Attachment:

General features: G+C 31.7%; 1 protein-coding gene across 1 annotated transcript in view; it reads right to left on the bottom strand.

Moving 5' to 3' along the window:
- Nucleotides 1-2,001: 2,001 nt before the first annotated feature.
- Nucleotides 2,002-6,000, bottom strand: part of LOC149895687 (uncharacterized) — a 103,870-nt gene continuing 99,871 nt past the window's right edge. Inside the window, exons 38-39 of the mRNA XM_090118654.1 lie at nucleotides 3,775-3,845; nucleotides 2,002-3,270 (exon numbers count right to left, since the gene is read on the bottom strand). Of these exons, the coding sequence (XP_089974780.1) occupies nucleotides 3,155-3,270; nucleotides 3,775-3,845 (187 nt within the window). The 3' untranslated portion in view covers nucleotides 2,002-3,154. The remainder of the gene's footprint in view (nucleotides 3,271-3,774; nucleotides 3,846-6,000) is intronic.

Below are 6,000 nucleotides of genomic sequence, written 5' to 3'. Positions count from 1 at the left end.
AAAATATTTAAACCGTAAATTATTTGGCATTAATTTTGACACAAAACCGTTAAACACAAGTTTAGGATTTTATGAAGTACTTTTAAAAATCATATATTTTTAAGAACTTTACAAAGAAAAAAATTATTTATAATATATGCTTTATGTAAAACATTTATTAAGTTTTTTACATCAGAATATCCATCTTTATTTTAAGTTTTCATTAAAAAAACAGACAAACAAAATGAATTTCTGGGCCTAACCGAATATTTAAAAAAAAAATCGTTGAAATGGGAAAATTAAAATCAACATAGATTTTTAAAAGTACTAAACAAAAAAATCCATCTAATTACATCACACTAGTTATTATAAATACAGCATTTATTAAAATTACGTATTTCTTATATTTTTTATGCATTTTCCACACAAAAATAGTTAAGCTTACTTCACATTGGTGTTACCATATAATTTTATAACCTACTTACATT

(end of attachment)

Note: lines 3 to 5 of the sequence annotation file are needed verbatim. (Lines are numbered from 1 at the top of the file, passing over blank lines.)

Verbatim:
- Nucleotides 1-2,001: 2,001 nt before the first annotated feature.
- Nucleotides 2,002-6,000, bottom strand: part of LOC149895687 (uncharacterized) — a 103,870-nt gene continuing 99,871 nt past the window's right edge. Inside the window, exons 38-39 of the mRNA XM_090118654.1 lie at nucleotides 3,775-3,845; nucleotides 2,002-3,270 (exon numbers count right to left, since the gene is read on the bottom strand). Of these exons, the coding sequence (XP_089974780.1) occupies nucleotides 3,155-3,270; nucleotides 3,775-3,845 (187 nt within the window). The 3' untranslated portion in view covers nucleotides 2,002-3,154. The remainder of the gene's footprint in view (nucleotides 3,271-3,774; nucleotides 3,846-6,000) is intronic.

Below are 6,000 nucleotides of genomic sequence, written 5' to 3'. Positions count from 1 at the left end.